As an English major in college, I had only one English department class that I did not do well in: I got a C in linguistics, a required class. Phonemes, bilabial fricatives—they bored me to tears. How I wish the text had been this new book by David Shariatmadari: Don’t Believe a Word: The Surprising Truth About Language. I love this book, and I recommend it highly to anyone who is interested in language. Linguistics professors, please take note.
Each chapter in Don’t Believe a Word, in the author’s words, “takes a common claim about language and deconstructs it, using linguistic knowledge.” That’s essentially what the chapters do, but they also include rich discussions and explorations of language and culture, filled with everyday examples. And they don’t get bogged down in linguistic jargon. If you want jargon, the glossary gives generous explanations of words and phrases such as cognate, cultural transmission, diphthong, glottal stop (I remember that one from college), idiolect, and metonymy.
Here are the chapter titles and myths that Shariatmadari, a writer and editor at The Guardian, explores:
Language Is Going to the Dogs.
A Word’s Origin Is Its True Meaning.
I Control What Comes Out of My Mouth.
We Can’t Talk to the Animals.
You Can’t Translate This Word.
Italian Is a Language.
What You Say Is What You Mean.
Some Languages Are Better Than Others.
Language Is an Instinct.
My favorite chapter covers a topic that often comes up in my blog readers’ comments. Can you guess which one?
My favorite chapter covers the myth “Language is going to the dogs,” which some of my readers staunchly believe. Do you? Do you cite as evidence the use of tautologies such as future plans, past history, safe havens, and new initiatives? Does reading “I’m gonna” drive you nuts? Does the use of disinterested for “uninterested” cause you to sigh sadly? (Stop sighing: Both meanings for disinterested have appeared in the Oxford English Dictionary since the 1600s, according to one of the author’s sources.) Those are all examples from Shariatmadari—who explains why they are not evidence of language going to the dogs.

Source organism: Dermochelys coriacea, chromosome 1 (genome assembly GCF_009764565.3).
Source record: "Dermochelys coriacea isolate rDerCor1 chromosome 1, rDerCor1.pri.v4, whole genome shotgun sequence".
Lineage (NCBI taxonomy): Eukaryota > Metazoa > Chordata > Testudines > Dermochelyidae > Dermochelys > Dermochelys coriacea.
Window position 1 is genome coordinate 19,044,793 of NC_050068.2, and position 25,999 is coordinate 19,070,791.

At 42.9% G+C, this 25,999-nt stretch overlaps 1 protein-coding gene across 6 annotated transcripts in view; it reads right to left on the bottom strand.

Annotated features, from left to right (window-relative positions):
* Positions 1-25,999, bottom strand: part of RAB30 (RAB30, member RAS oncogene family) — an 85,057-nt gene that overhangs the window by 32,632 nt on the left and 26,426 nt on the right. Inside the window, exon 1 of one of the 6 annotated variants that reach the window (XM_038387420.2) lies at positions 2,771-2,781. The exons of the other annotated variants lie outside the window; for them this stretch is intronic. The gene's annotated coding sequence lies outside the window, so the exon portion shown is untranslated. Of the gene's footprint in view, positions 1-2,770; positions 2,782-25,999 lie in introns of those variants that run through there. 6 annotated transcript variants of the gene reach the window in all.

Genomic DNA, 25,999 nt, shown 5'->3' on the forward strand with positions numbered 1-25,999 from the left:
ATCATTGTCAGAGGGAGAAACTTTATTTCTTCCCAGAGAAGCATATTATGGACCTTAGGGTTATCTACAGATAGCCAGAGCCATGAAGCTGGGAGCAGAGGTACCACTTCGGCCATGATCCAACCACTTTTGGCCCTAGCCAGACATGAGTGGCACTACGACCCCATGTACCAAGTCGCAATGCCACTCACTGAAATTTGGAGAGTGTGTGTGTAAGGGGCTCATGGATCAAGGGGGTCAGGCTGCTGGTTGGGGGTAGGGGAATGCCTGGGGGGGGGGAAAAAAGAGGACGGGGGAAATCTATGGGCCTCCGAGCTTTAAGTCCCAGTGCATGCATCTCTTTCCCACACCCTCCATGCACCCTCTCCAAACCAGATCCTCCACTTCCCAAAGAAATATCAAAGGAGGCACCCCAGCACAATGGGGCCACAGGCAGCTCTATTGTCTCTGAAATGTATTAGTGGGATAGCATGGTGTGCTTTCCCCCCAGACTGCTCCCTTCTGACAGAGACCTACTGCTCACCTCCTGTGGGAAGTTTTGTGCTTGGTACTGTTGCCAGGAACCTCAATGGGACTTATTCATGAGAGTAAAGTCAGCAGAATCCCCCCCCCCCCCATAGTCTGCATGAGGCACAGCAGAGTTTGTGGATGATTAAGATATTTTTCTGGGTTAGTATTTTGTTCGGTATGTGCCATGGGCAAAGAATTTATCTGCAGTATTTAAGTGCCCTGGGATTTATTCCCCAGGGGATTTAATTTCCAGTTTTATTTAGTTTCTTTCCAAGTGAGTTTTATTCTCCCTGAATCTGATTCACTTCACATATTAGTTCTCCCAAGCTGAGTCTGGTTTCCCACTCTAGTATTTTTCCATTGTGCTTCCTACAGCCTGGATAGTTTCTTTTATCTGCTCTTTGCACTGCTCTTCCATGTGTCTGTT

Linguistic decline is the cultural equivalent of the boy who cried wolf, except the wolf never turns up. . . .
There is no such thing as linguistic decline, so far as the expressive capacity of the spoken or written word is concerned. We need not fear a breakdown in communication. Our language will always be as flexible and sophisticated as it has been up to now. Those who warn about the deterioration of English haven’t learned about the history of the language, and don’t understand the nature of their complaints—which are simply statements of preference for the way of doing things they have become used to (p. 24).
According to Shariatmadari, complaints about the deterioration of English (and other languages) have been around for hundreds of years. He relates that in 1785 “things were so bad that the poet and philosopher James Beattie declared: ‘Our language . . . is degenerating very fast’ ” (p. 24). About 70 years before that, famed English satirist Jonathan Swift expressed similar worries, using the expression “Manglings and Abbreviations” (p. 25). Sound familiar? The language historian Gustav Wustmann wrote in German in 1891: “Language is today so quickly transformed that it has become decayed and rotten. Ineptitude and sluggishness, bombast, foppery and grammatical errors are increasing” (p. 27).
The linguist Rudi Keller, who translated Wustmann, wrote:
For more than two thousand years, complaints about the decay of respective languages have been documented in literature, but no one has been able to name an example of a “decayed language” (p. 28).
So why are we complaining? Why do we worry? It sounds as though language will do just fine without our worrying about it.
We worry, according to Shariatmadari, because of the speed of change in our short lifetimes and because of our language preferences. Those of us who are older (and are the keepers of the language) see the norms we are used to falling by the wayside, and we aren’t comfortable with the new norms. He writes:
This cognitive difficulty doesn’t feel good, and the bad feelings are translated into criticism and complaint. We tend to find intellectual justifications for our personal preferences, whatever their motivation (p. 28).